KUALA LUMPUR (Dec 28): Sales in the ICT industry have taken a 30% dive since April, following the implementation of the goods and services tax (GST), even as retailers, suppliers and consumers adjust to the new tax, a trade group said.
Computer and Multimedia Association Malaysia (Pikom) chairman Chin Chee Seong said sales were also affected by the massive decline in the ringgit against the US dollar this year besides the sluggish economy.
These factors have prevented sales from recovering after a slump due to the GST, and the ICT market is expected to pick up again only in the second half of 2016, Chin said.
Although sales spiked in the first three months of 2015 as consumers rushed to buy before the GST, this did not cover the losses in business that was felt in the second half of the year.
“The depreciation of the ringgit, downwards spiralling of the price of the crude oil, the overall sluggish economic situation, lacklustre confidence among consumers and the chain-effect of the removal of subsidies, all snowballed together to hamper the (industry’s) recovery.
"We expect the anticipated pickup in the ICT retail market (after the GST) to be further delayed and perhaps will only (come about) in the second half of 2016," he told The Malaysian Insider.
In an assessment of the state of the ICT industry eight to nine months after the GST, Chin said the smaller retailers were the hardest hit by the new tax as they could not claim input taxes that had been charged by suppliers.
In other words, they could not pass on the tax that was charged to them to the end consumer. According to the Customs Department, only businesses with an annual turnover of RM500,000 can charge GST to customers.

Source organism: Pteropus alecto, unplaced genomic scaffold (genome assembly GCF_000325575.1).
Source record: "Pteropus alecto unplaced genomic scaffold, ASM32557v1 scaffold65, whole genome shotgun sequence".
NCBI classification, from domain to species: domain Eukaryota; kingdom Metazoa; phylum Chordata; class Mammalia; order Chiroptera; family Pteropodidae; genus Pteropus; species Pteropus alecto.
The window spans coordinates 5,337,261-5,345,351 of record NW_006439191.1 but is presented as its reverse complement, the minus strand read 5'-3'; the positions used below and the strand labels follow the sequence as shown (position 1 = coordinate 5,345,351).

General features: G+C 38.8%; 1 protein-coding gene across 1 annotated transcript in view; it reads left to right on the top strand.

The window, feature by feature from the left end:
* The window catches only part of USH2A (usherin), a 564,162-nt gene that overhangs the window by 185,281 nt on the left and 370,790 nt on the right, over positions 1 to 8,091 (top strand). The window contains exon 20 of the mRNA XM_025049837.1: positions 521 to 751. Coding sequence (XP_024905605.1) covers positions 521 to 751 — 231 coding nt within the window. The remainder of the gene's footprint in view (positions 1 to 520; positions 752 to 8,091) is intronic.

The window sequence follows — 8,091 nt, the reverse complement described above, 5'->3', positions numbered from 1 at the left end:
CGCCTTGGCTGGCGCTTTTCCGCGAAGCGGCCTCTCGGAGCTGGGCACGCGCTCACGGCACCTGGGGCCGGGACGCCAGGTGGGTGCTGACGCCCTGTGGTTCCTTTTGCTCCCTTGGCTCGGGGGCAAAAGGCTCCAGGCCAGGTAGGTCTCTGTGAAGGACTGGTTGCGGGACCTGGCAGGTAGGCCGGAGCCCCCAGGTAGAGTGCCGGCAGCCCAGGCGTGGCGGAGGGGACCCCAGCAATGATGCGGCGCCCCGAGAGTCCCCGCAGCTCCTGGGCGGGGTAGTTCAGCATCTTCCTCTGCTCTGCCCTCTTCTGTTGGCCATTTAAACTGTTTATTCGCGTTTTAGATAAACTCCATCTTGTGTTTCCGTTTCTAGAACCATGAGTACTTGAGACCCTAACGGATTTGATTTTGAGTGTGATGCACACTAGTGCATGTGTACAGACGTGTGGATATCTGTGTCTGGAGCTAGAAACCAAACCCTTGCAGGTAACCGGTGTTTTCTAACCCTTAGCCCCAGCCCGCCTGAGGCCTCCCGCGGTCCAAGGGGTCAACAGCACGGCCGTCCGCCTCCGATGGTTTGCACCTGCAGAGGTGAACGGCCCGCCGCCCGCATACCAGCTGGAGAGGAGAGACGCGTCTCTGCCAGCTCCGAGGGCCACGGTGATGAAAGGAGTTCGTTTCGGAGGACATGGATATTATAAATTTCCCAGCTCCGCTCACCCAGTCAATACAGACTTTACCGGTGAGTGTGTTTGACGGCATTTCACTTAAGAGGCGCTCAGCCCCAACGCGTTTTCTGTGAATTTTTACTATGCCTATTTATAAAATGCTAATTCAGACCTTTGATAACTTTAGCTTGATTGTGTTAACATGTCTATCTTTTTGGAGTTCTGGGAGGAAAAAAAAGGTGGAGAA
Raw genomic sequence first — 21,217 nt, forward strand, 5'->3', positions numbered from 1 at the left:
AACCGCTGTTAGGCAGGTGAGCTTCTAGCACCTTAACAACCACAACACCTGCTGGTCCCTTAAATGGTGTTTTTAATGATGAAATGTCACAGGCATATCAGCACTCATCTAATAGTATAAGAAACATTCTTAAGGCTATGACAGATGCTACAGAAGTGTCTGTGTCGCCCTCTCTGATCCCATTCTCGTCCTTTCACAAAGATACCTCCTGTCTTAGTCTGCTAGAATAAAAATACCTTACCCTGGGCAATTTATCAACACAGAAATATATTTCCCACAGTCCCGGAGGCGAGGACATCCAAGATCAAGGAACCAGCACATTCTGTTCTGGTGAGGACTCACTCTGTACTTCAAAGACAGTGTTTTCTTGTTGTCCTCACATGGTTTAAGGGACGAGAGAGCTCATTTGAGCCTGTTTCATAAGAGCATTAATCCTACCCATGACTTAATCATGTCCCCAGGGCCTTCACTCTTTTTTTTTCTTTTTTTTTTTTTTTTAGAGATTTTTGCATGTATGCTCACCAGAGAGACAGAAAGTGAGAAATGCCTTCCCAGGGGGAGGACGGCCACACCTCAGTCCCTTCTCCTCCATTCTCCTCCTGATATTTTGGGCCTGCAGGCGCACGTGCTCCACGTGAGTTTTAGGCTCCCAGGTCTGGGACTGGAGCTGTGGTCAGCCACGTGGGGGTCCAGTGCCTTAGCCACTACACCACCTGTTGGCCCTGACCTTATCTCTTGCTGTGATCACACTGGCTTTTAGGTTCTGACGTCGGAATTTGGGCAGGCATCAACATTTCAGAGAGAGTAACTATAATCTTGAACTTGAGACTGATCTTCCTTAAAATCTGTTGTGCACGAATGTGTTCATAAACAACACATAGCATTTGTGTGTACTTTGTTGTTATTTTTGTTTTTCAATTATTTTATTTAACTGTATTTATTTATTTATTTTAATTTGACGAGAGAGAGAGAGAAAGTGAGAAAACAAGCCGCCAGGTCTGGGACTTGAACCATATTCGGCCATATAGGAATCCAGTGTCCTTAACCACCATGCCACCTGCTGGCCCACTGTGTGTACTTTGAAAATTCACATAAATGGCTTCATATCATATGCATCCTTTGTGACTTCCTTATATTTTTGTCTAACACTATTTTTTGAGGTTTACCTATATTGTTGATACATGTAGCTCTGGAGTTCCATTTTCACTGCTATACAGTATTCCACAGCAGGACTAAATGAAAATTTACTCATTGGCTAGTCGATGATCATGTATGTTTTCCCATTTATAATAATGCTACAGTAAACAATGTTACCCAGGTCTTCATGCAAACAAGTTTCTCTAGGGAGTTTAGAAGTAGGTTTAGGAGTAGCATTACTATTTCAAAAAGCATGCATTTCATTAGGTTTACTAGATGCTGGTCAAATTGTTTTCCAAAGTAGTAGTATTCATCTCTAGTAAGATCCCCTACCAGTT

"Pikom intends to conduct a survey to gauge the sentiments and overall impact on the ICT industry, especially among its retail and SME members, in the first quarter of 2016, coinciding with one year of the GST implementation. Perhaps a clearer picture will help them," said Chin.
The weak ringgit to the US dollar has been both a boon and bane to different segments of the industry, he said.
According to financial news service Bloomberg, the currency slipped from about RM3.53 in January to RM4.42 in October, its lowest level.
While imported ICT goods and services became more expensive, the weak ringgit also helped local ICT exporters become more competitive in the global market in the short and medium term, he said.
"We say short and medium term as one cannot be sure how long such a USD-RM currency regime will continue to exist.
"However, imported ICT product prices will certainly be impacted by an increase of about 30% in ringgit terms, including any additional import duties incurred based on the current USD-RM exchange rate.
“If this trend persists, the level of importation may be affected in the medium to longer term," said Chin.
Due to the weak ringgit, companies had put off investing or buying new ICT equipment, added Chin, but this trend could change as the decline in the ringgit reverses.
"There are already signs that the ringgit may have hit 'rock bottom' and decisions to purchase may be forthcoming in 2016."